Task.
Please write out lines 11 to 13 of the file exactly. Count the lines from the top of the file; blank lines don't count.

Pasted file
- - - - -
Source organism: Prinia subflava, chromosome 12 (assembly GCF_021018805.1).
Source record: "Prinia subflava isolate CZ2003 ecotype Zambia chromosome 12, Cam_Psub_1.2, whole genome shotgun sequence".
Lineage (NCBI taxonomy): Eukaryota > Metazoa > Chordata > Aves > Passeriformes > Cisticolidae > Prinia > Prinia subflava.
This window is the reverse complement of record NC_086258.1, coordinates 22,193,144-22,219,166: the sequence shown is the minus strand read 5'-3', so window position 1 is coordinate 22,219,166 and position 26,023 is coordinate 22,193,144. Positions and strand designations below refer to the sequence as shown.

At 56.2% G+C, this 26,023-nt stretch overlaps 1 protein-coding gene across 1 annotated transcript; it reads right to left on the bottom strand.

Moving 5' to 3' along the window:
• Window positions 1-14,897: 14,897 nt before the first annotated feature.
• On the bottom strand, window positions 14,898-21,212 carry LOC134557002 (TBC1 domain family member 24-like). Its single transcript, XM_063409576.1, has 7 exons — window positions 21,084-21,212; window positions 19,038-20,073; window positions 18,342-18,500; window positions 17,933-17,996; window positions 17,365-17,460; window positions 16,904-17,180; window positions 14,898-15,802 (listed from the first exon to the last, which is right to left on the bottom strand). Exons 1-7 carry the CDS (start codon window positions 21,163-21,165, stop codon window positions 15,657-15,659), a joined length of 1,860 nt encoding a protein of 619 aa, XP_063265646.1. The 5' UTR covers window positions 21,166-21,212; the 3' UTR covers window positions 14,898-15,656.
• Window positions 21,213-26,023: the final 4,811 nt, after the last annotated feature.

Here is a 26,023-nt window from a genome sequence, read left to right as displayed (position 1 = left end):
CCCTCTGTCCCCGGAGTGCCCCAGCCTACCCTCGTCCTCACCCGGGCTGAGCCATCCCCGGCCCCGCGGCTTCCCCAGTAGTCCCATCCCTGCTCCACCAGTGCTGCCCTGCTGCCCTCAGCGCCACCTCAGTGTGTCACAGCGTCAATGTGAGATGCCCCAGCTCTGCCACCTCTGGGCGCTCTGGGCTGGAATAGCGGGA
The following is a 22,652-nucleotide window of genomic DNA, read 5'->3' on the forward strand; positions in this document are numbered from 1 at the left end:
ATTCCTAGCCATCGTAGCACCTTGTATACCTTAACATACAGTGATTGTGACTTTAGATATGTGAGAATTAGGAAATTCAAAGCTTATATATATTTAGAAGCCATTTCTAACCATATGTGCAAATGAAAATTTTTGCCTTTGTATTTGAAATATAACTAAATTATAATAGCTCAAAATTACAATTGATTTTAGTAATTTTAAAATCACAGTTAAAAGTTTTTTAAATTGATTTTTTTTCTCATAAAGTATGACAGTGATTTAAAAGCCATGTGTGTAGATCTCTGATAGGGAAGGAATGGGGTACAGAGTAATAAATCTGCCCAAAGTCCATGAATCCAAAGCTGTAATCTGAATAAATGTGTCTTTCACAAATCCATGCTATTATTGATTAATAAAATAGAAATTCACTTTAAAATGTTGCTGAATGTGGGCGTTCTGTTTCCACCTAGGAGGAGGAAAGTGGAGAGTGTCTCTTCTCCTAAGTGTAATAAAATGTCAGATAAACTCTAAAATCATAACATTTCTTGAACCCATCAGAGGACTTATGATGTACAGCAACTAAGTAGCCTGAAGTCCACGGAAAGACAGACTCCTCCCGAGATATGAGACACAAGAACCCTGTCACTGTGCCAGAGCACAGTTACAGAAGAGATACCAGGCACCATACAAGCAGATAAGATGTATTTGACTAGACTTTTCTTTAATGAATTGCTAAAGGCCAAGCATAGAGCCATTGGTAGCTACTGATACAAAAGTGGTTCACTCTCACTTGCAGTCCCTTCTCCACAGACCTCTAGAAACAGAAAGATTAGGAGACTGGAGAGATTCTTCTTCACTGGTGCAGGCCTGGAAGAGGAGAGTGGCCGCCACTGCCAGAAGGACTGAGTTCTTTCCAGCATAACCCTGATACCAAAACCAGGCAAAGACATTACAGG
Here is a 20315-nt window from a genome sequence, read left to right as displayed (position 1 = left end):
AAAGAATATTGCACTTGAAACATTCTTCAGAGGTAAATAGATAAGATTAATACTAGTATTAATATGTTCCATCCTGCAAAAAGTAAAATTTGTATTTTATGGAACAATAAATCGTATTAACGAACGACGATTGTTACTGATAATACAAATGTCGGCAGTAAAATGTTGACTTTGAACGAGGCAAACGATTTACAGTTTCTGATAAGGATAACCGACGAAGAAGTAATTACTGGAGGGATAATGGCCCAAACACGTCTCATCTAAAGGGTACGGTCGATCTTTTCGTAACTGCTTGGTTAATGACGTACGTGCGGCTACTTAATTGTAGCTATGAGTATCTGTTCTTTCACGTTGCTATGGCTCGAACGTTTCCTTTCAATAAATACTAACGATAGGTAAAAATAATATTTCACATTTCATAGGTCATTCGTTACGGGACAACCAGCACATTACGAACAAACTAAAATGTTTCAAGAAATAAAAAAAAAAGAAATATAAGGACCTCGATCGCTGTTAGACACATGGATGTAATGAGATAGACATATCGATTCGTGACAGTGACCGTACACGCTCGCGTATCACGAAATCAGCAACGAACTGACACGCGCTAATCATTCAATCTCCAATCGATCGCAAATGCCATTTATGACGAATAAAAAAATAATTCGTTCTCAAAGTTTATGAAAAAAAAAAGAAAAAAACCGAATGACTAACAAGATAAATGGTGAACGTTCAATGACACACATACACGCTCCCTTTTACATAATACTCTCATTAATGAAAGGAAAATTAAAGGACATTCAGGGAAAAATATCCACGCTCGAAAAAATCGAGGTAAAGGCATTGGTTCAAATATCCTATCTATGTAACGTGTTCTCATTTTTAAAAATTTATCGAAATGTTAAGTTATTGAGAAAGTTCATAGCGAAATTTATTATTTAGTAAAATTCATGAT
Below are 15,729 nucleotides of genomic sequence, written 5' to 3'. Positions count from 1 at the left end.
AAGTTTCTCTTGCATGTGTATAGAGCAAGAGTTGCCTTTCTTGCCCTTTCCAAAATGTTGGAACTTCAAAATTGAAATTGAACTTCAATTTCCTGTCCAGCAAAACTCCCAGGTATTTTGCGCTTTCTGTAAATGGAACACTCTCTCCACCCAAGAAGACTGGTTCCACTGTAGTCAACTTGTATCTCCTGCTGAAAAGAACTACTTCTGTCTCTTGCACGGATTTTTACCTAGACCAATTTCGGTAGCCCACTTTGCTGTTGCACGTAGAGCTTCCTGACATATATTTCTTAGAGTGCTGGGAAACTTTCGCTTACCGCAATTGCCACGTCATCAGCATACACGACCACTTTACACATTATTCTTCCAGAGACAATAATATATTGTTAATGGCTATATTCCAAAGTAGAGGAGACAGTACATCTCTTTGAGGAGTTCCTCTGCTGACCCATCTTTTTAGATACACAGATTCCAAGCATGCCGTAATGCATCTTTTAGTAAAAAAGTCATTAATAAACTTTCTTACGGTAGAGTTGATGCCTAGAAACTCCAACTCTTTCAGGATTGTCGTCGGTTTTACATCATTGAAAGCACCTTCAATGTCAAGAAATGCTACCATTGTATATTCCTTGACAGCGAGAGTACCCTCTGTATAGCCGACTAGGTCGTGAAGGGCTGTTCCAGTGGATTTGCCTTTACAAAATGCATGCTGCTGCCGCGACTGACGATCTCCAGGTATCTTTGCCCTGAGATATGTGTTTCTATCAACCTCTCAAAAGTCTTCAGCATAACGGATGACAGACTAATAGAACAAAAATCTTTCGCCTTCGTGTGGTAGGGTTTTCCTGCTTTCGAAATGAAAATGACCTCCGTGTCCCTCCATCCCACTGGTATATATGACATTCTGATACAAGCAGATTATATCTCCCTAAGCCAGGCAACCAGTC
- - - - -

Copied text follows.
CCCTCTGTCCCCGGAGTGCCCCAGCCTACCCTCGTCCTCACCCGGGCTGAGCCATCCCCGGCCCCGCGGCTTCCCCAGTAGTCCCATCCCTGCTCCACCAGTGCTGCCCTGCTGCCCTCAGCGCCACCTCAGTGTGTCACAGCGTCAATGTGAGATGCCCCAGCTCTGCCACCTCTGGGCGCTCTGGGCTGGAATAGCGGGA
The following is a 22,652-nucleotide window of genomic DNA, read 5'->3' on the forward strand; positions in this document are numbered from 1 at the left end:
ATTCCTAGCCATCGTAGCACCTTGTATACCTTAACATACAGTGATTGTGACTTTAGATATGTGAGAATTAGGAAATTCAAAGCTTATATATATTTAGAAGCCATTTCTAACCATATGTGCAAATGAAAATTTTTGCCTTTGTATTTGAAATATAACTAAATTATAATAGCTCAAAATTACAATTGATTTTAGTAATTTTAAAATCACAGTTAAAAGTTTTTTAAATTGATTTTTTTTCTCATAAAGTATGACAGTGATTTAAAAGCCATGTGTGTAGATCTCTGATAGGGAAGGAATGGGGTACAGAGTAATAAATCTGCCCAAAGTCCATGAATCCAAAGCTGTAATCTGAATAAATGTGTCTTTCACAAATCCATGCTATTATTGATTAATAAAATAGAAATTCACTTTAAAATGTTGCTGAATGTGGGCGTTCTGTTTCCACCTAGGAGGAGGAAAGTGGAGAGTGTCTCTTCTCCTAAGTGTAATAAAATGTCAGATAAACTCTAAAATCATAACATTTCTTGAACCCATCAGAGGACTTATGATGTACAGCAACTAAGTAGCCTGAAGTCCACGGAAAGACAGACTCCTCCCGAGATATGAGACACAAGAACCCTGTCACTGTGCCAGAGCACAGTTACAGAAGAGATACCAGGCACCATACAAGCAGATAAGATGTATTTGACTAGACTTTTCTTTAATGAATTGCTAAAGGCCAAGCATAGAGCCATTGGTAGCTACTGATACAAAAGTGGTTCACTCTCACTTGCAGTCCCTTCTCCACAGACCTCTAGAAACAGAAAGATTAGGAGACTGGAGAGATTCTTCTTCACTGGTGCAGGCCTGGAAGAGGAGAGTGGCCGCCACTGCCAGAAGGACTGAGTTCTTTCCAGCATAACCCTGATACCAAAACCAGGCAAAGACATTACAGG